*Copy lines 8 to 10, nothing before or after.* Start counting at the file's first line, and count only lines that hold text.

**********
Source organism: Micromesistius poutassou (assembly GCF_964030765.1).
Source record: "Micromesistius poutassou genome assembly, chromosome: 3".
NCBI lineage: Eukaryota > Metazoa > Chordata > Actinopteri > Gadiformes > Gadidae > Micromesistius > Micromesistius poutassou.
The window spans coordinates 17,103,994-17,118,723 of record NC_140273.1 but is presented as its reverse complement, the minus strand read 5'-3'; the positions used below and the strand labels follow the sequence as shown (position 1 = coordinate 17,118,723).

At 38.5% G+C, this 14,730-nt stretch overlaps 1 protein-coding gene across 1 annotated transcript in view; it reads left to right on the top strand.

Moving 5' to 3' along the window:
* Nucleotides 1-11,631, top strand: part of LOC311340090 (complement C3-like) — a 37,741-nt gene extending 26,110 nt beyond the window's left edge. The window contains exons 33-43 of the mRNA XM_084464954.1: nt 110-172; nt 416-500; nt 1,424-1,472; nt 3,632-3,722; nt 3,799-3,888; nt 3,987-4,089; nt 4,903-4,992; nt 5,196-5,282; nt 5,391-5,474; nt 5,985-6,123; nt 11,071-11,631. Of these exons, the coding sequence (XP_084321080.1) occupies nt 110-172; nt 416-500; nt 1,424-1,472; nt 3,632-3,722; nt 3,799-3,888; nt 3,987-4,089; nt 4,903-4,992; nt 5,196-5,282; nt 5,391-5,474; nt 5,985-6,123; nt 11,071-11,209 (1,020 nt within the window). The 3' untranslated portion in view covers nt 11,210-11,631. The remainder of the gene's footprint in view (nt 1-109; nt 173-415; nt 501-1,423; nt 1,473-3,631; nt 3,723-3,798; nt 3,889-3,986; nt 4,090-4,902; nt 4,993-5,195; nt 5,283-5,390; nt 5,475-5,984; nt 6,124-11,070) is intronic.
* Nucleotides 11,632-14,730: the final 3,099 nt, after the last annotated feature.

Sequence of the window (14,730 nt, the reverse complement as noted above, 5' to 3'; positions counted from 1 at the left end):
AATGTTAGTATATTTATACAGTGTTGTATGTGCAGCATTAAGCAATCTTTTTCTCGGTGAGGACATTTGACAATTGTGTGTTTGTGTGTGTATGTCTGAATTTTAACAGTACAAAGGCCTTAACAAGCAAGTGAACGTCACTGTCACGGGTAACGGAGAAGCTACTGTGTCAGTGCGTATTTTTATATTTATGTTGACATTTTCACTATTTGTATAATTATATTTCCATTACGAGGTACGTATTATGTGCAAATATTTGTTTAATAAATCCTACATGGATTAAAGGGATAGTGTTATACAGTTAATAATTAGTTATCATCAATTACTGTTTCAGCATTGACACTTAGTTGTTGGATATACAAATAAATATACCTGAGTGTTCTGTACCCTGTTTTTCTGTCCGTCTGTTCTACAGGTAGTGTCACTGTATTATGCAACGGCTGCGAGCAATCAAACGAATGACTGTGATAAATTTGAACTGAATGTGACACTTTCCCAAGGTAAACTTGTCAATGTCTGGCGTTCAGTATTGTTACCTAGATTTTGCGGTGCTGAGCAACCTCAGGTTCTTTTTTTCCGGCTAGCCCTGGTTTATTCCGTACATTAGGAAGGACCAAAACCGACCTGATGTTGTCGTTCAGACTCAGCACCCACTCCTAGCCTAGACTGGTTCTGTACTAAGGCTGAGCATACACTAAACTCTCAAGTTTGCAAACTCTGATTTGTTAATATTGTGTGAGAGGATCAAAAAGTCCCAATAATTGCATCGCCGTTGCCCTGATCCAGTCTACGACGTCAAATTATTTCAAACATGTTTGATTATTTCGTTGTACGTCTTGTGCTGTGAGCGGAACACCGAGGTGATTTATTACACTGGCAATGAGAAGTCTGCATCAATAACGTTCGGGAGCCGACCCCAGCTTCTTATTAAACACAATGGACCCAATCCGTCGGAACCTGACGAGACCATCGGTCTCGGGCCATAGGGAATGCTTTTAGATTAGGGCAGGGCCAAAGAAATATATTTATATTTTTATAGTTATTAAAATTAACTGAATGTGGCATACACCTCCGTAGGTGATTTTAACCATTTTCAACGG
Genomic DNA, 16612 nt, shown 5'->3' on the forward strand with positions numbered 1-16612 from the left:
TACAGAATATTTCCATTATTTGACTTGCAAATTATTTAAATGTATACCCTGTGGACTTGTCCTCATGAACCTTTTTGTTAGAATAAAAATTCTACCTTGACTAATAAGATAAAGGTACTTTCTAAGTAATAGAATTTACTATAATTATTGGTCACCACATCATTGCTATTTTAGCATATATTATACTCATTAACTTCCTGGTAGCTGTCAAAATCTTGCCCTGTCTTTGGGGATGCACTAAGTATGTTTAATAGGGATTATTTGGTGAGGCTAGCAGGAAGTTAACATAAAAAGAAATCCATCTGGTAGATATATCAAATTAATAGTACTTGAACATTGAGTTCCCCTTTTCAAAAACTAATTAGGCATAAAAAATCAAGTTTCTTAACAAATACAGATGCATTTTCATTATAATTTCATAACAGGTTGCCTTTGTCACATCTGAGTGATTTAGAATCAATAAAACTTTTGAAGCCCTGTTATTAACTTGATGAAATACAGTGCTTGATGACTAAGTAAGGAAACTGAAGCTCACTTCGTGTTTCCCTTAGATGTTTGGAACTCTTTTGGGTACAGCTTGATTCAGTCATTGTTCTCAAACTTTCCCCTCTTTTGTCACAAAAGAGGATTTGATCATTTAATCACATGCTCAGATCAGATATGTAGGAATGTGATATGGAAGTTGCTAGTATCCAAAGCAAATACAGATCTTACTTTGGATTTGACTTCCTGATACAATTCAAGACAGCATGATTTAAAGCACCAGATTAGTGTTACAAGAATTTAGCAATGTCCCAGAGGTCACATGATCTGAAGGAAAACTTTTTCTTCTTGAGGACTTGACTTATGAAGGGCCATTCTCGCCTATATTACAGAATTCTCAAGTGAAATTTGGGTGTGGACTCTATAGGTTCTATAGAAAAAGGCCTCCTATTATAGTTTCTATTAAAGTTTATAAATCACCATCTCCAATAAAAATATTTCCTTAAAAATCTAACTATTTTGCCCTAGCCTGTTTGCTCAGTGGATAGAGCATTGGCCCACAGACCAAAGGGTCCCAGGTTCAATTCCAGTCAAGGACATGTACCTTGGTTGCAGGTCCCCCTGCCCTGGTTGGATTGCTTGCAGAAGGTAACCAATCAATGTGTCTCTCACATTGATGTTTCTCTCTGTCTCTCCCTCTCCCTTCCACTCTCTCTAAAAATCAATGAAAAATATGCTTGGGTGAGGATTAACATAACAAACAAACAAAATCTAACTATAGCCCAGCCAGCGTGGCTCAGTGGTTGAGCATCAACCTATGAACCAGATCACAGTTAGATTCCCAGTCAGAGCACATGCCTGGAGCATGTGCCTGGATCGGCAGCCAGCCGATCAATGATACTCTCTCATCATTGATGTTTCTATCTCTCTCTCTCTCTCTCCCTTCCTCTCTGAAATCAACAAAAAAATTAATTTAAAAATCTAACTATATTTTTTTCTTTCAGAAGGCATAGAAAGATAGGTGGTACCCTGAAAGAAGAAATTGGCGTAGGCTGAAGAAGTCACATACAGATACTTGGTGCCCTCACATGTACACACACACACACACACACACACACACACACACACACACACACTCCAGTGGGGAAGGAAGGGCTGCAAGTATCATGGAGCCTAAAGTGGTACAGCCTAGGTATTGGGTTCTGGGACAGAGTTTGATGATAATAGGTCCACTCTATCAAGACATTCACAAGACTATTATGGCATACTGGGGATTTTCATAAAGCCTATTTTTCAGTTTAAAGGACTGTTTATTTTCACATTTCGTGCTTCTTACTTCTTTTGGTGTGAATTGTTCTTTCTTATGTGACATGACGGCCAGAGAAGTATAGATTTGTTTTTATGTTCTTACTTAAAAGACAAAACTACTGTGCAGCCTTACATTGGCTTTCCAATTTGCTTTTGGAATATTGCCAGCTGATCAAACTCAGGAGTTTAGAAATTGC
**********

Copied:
* Nucleotides 11,632-14,730: the final 3,099 nt, after the last annotated feature.

Sequence of the window (14,730 nt, the reverse complement as noted above, 5' to 3'; positions counted from 1 at the left end):
AATGTTAGTATATTTATACAGTGTTGTATGTGCAGCATTAAGCAATCTTTTTCTCGGTGAGGACATTTGACAATTGTGTGTTTGTGTGTGTATGTCTGAATTTTAACAGTACAAAGGCCTTAACAAGCAAGTGAACGTCACTGTCACGGGTAACGGAGAAGCTACTGTGTCAGTGCGTATTTTTATATTTATGTTGACATTTTCACTATTTGTATAATTATATTTCCATTACGAGGTACGTATTATGTGCAAATATTTGTTTAATAAATCCTACATGGATTAAAGGGATAGTGTTATACAGTTAATAATTAGTTATCATCAATTACTGTTTCAGCATTGACACTTAGTTGTTGGATATACAAATAAATATACCTGAGTGTTCTGTACCCTGTTTTTCTGTCCGTCTGTTCTACAGGTAGTGTCACTGTATTATGCAACGGCTGCGAGCAATCAAACGAATGACTGTGATAAATTTGAACTGAATGTGACACTTTCCCAAGGTAAACTTGTCAATGTCTGGCGTTCAGTATTGTTACCTAGATTTTGCGGTGCTGAGCAACCTCAGGTTCTTTTTTTCCGGCTAGCCCTGGTTTATTCCGTACATTAGGAAGGACCAAAACCGACCTGATGTTGTCGTTCAGACTCAGCACCCACTCCTAGCCTAGACTGGTTCTGTACTAAGGCTGAGCATACACTAAACTCTCAAGTTTGCAAACTCTGATTTGTTAATATTGTGTGAGAGGATCAAAAAGTCCCAATAATTGCATCGCCGTTGCCCTGATCCAGTCTACGACGTCAAATTATTTCAAACATGTTTGATTATTTCGTTGTACGTCTTGTGCTGTGAGCGGAACACCGAGGTGATTTATTACACTGGCAATGAGAAGTCTGCATCAATAACGTTCGGGAGCCGACCCCAGCTTCTTATTAAACACAATGGACCCAATCCGTCGGAACCTGACGAGACCATCGGTCTCGGGCCATAGGGAATGCTTTTAGATTAGGGCAGGGCCAAAGAAATATATTTATATTTTTATAGTTATTAAAATTAACTGAATGTGGCATACACCTCCGTAGGTGATTTTAACCATTTTCAACGG